ghost stories, the frame story, the spontaneous generation of life, The White People by Arthur Machen, Frankenstein, The Eclogues by Virgil, a recipe for wasps, dead matter, The Voice In The Night (Hodgson’s most famous story), don’t come any closer!, the mold taking over, Matango: Attack of the Mushroom People, The Terror Of The Water Tank, Hodgson in the bookstore, Night Shade Books, The Hog, where is the manuscript?, Brown University, Lord Dunsany, Sam Moskowitz, S.T. Joshi, a gathering of papers, the Titanic, the “nautical” theme, travel by sea, Cpt. “Sully” Sullenberger, radio telegraphy, Widow’s walk, Why I Am Not At Sea, the romance of the sea, personal abuse, physical culture, ‘all those reports are untrue’, Slocum may have been on the other side, Hodgson was a hunk, photography, Hodgson’s gym, directing artillery fire, too early, diet and exercise, Super Man and the superheroes, Gladiator by Philip Wylie, 98-pound weakling, Charles Atlas, sailor, soldier, writer, photographer, what didn’t he do?, Hodgson’s family, religion, Blackburn, Downstairs On A Bicycle, Harry Houdini, a flurry of stories and novels, a hungry rejected writer, where did this writing come from?, a notoriety seeker, Arnold Schwarzenegger, good reviews and poor sales, The Night Lands is incomparable, Olaf Stapledon, the ending of 2001: A Space Odyssey, H.G. Wells, The Bookman magazine, Edgar Allan Poe, Hodgson’s women, The Dream Of X, writers rights (copyright), short stories sell better, writing order vs. publication order, The Ghost Pirates is Sam’s favourite, seeping dimensions, Mike is fast, outside sales, Mike Vendetti audiobooks on Audible.com, Robert E. Lee, text was meant to be read aloud, music and reading were social activities, actors are turning to audiobooks.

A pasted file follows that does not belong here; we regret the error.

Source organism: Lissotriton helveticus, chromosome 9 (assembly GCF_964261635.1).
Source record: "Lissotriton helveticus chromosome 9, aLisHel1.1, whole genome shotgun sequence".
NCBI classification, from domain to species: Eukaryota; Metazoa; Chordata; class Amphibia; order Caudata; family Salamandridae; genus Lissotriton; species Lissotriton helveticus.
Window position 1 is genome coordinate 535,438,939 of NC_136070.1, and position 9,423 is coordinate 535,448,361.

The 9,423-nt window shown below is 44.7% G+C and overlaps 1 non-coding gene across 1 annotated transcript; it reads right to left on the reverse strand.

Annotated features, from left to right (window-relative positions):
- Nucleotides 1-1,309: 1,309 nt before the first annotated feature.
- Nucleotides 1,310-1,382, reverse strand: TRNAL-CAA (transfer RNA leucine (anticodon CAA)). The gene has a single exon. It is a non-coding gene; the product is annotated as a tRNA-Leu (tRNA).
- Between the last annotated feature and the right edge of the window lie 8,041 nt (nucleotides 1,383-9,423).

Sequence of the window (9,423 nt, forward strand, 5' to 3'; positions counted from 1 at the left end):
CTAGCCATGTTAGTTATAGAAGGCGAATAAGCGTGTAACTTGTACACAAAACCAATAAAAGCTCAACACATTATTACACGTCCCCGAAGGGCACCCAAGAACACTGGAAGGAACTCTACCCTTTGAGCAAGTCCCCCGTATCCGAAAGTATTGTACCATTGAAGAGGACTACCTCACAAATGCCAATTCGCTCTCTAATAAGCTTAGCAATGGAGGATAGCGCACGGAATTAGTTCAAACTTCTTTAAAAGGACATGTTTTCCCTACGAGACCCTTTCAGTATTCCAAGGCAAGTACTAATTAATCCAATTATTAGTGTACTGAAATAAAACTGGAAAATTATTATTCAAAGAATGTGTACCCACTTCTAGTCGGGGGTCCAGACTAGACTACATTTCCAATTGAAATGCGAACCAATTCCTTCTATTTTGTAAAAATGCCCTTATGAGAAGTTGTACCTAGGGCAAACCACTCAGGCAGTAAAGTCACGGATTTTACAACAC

The Derelict by William Hope Hodgson

Posted by Jesse Willis

Shell Game by Philip K. Dick is PUBLIC DOMAIN

November 26, 2012 by · 1 Comment
Filed under: News 

SFFaudio News

Shell Game, a short story by Philip K. Dick, is public domain.

A comparison of the copyright renewal form HERE and the original publication of the short story, in Galaxy Science Fiction, September 1954 (below) proves that the copyright was not properly renewed.

Galaxy Science Fiction, September 1954

Indeed, it appears that the copyright renewal was actually intentionally falsified so as to give the appearance that the story was still under copyright. An examination of the magazine from the issue where its renewers claim it to have been published DOES NOT CONTAIN the story.